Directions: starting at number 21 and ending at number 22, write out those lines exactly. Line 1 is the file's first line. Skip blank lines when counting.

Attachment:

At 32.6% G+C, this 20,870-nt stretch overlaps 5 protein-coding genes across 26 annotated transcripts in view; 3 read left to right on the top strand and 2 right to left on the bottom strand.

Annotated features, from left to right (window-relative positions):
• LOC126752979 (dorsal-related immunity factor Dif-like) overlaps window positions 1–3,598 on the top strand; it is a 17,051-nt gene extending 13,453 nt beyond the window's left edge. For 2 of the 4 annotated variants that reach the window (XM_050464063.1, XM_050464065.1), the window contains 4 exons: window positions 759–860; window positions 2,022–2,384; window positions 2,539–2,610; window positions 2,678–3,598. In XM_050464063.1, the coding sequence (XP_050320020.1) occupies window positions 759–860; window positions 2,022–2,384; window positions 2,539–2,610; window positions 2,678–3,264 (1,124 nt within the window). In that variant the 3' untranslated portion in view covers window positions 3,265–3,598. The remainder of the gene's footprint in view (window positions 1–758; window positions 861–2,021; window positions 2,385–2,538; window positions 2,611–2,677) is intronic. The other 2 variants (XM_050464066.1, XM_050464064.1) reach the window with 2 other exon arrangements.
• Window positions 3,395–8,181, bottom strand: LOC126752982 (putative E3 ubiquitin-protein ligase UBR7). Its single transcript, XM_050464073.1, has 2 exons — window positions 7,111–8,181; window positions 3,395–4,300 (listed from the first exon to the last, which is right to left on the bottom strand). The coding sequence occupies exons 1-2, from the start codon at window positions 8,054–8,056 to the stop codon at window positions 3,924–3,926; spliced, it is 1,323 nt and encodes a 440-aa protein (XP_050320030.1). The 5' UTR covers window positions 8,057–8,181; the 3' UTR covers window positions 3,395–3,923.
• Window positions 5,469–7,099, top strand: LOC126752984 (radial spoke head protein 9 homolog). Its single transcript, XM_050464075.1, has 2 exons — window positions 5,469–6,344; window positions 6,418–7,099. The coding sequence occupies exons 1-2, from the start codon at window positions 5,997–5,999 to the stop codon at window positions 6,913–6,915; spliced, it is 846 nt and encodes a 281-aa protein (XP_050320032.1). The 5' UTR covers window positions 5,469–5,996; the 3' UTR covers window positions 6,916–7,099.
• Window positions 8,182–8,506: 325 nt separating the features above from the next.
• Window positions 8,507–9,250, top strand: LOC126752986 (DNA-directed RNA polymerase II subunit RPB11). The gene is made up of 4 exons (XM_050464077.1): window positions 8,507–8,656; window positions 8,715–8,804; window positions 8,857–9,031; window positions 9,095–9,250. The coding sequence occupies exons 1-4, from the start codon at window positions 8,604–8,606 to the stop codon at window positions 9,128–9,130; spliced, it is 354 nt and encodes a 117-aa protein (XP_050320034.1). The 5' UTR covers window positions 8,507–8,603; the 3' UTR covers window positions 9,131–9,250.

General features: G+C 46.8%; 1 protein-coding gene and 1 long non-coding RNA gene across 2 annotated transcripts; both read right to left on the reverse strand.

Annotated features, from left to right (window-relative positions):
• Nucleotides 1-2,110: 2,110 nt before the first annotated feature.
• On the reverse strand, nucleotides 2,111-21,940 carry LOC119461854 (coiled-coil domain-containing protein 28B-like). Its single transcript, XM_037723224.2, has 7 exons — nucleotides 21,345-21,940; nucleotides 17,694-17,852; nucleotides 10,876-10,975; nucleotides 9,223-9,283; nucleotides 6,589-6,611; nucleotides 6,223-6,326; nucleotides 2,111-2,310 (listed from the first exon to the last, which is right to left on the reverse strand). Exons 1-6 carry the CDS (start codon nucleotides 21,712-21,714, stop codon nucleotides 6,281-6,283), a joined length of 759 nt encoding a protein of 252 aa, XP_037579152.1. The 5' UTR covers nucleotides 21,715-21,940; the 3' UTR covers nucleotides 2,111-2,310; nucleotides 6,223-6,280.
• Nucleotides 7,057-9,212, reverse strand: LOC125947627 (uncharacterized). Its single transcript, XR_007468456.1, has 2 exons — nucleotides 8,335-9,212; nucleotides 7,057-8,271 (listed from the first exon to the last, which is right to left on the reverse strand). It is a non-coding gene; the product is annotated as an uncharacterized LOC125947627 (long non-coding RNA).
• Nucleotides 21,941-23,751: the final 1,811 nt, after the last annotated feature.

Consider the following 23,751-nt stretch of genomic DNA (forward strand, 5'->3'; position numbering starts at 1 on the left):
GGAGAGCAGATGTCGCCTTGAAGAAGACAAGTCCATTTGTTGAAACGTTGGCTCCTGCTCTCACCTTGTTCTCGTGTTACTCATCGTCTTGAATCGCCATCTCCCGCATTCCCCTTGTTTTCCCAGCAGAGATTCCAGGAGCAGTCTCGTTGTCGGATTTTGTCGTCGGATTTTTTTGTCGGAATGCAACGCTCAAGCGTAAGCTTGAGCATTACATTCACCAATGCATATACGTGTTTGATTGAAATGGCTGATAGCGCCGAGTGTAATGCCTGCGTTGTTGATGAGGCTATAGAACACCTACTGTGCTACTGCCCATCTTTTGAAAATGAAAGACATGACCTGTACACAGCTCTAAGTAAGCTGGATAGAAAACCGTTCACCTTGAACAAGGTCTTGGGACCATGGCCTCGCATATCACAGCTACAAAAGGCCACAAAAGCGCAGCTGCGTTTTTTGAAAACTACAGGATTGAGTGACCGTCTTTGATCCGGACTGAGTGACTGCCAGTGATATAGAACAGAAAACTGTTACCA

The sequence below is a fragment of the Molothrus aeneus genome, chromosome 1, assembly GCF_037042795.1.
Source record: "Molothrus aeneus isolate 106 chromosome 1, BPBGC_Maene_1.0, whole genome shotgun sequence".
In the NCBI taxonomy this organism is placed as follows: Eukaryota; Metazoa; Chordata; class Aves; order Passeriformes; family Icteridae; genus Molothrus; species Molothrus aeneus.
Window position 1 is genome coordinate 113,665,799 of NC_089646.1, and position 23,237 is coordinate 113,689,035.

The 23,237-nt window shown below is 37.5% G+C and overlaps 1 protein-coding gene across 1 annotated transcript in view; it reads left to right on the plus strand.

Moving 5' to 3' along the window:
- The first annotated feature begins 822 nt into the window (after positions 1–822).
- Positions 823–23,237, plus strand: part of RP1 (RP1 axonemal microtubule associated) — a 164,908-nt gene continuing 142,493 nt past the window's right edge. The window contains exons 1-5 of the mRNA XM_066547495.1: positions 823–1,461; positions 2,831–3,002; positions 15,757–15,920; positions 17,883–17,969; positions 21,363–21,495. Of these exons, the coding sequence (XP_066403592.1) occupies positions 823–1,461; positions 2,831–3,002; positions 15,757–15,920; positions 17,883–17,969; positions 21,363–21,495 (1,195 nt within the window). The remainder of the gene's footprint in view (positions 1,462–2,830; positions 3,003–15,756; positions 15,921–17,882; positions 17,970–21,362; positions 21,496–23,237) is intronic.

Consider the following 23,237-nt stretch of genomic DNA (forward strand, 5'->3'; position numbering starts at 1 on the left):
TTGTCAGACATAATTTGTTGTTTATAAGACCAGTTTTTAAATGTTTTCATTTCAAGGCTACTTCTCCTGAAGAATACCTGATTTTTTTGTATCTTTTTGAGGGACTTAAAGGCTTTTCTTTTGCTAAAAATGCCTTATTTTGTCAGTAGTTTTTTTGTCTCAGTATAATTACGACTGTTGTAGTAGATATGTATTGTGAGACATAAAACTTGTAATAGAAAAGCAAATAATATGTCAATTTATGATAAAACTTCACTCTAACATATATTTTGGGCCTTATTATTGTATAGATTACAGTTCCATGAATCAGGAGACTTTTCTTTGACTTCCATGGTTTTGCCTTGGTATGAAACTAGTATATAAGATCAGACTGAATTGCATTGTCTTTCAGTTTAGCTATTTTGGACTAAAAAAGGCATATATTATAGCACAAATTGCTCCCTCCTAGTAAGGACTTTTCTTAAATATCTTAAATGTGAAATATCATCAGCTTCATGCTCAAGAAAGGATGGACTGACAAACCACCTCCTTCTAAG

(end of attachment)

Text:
Moving 5' to 3' along the window:
- The first annotated feature begins 822 nt into the window (after positions 1–822).